Project Veritas Voter Fraud Sting Backfires

Ballot

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May 24, 2012; Source: Charlotte Observer

James O’Keefe’s nonprofit Project Veritas is known for its videotaped “sting” operations that have triggered scandals at the likes of ACORN, Planned Parenthood and NPR. The nonprofit’s latest video “sting” was to try to document the ease with which it thought one might be able to commit voter fraud in North Carolina.

The plan for the sting was pretty simple: A representative of Project Veritas would illegally present him or herself as someone who they believed was either dead or a non-U.S. citizen, and thus not eligible to vote. The idea was that casting ballots of behalf of the dead or non-citizens would prove how easy voter fraud is to accomplish.

But the sting backfired. The Charlotte Observer reports that, in all three of the examples Project Veritas held up, there would have been no voter fraud at all had the person Project Veritas was impersonating actually cast the ballot. One of the names Project Veritas held up to demonstrate voter fraud was Michael G. Bolton, who died of cancer just last month. However, Bolton’s son is named Michael G. Bolton, Jr. and is very much alive. The Veritas video shows a poll worker asking a Veritas impersonator if he is Michael G. Bolton, Jr., and the imposter says “yes.” In two other cases, Project Veritas thought it had illegally cast ballots on behalf of non-U.S. citizens, but it turns out, the Observer notes, that in each case, the person involved had in fact attained citizenship and is eligible to vote.

Gary Bartlett, executive director of the North Carolina State Board of Elections, commented on the botched sting, saying “Election laws are based on honesty and self-policing, and when someone falsely brings [the] validity of the process into question, that hurts the public’s confidence in the process.”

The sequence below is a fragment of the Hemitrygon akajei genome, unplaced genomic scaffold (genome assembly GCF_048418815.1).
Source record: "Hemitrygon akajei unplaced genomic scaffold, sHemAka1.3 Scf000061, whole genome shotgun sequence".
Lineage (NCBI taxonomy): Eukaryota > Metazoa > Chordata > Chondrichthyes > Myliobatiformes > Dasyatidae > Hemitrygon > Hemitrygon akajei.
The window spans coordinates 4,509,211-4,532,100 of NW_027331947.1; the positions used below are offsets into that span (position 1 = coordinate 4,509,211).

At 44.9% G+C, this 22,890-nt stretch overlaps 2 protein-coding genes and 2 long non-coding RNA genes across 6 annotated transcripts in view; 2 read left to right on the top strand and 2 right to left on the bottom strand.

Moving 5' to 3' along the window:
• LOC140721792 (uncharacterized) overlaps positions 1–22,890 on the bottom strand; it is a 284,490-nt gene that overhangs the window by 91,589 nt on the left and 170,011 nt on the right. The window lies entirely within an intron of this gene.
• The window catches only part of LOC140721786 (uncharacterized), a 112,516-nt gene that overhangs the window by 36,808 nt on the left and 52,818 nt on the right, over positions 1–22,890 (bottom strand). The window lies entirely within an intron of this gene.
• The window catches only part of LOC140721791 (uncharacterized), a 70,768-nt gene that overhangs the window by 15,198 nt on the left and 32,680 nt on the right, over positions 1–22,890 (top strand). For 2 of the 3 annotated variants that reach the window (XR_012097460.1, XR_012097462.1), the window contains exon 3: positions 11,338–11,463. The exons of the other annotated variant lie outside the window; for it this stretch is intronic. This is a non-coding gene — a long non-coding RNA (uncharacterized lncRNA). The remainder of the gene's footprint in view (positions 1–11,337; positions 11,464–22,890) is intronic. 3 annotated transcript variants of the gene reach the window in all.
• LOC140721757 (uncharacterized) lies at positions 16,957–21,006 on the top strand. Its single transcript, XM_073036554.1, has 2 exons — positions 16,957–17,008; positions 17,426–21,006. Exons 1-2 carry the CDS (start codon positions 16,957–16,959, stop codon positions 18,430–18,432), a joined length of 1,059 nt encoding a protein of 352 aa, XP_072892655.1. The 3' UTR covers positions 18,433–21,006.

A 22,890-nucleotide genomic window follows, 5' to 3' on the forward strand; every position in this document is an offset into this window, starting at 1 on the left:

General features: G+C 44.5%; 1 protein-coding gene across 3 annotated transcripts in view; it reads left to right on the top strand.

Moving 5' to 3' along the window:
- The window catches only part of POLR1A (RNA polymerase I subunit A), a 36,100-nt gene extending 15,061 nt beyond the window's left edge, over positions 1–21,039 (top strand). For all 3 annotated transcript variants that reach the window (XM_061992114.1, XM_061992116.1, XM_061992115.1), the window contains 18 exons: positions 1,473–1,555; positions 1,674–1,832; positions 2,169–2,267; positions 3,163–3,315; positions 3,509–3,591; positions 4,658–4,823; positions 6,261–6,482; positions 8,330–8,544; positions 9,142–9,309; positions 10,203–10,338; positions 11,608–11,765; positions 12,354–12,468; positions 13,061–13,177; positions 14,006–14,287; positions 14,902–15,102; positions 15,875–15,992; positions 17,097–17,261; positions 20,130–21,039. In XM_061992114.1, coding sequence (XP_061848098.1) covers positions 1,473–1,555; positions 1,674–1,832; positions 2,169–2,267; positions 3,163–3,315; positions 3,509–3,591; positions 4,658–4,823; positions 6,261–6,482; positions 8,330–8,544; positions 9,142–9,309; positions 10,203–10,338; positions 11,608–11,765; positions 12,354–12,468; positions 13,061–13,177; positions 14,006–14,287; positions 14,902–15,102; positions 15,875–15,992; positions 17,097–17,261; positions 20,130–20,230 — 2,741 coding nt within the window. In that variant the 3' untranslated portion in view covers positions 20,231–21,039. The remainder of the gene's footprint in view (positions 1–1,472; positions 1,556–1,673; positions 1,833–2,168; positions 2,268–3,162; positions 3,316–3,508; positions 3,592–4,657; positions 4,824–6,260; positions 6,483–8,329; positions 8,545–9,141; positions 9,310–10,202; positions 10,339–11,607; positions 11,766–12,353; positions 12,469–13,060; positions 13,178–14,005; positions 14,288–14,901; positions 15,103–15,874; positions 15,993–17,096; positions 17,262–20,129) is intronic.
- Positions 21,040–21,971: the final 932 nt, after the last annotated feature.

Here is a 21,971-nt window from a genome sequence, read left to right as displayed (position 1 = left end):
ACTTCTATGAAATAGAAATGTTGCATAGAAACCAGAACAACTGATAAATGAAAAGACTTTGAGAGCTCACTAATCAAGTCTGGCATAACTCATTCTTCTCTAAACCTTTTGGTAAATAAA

O’Keefe and company’s North Carolina video sting should not hurt public confidence in elections, but perhaps should hurt public confidence in Project Veritas, which now has video documentation that signifies nothing more than what Bartlett says may constitute a felony on the part of the Project Veritas operatives.–Mike Keefe-Feldman

  • Julie

    I may not agree with the tactics, but I definitely wouldn’t call this a failure -he was able to vote as someone he is not! That is a very, very, scary reality for all of us. Clearly, something needs to change.

  • Call Me Mom

    “Gary Bartlett, executive director of the North Carolina State Board of Elections, commented on the botched sting, saying “Election laws are based on honesty and self-policing, and when someone falsely brings [the] validity of the process into question, that hurts the public’s confidence in the process.””

    So how does that honesty and self policing work in a nation where the culture has been rejecting Christian values for at least 50 years? Because I’m not seeing a logical basis for honesty and self policing without an outside set of standards like those provided by a religion that values such things – like Christianity.

    “The government of the United States is not, in any sense, founded on the Christian religion.” John Adams

  • Call Me Mom

    Sorry, that was the wrong quote. I was intending to use this one: “Our Constitution was made only for a moral and religious people”. It is wholly inadequate to the government of any other.”

    – John Adams

    But got distracted by that one because it seemed out of character coming from Mr. Adams.

    Just for the sake of accuracy, the quote in the first post was technically part of the treaty of Tripoli and was intended to show that the US had no established state religion as far as dealing with other nations was concerned. It was not a statement intended to be used to deny the role of the Christian religion in setting the founding principles of the nation in a historical sense.
    Christianity itself, true Christianity holds that the choice to be a Christian must be an individual one – left up to the conscience of the individual, so the prohibition against the establishment of a state religion by Congress is actually a Christian principle in itself. Some of the original state constitutions have a requirement that those holding public office must be Christians. Isn’t history fun?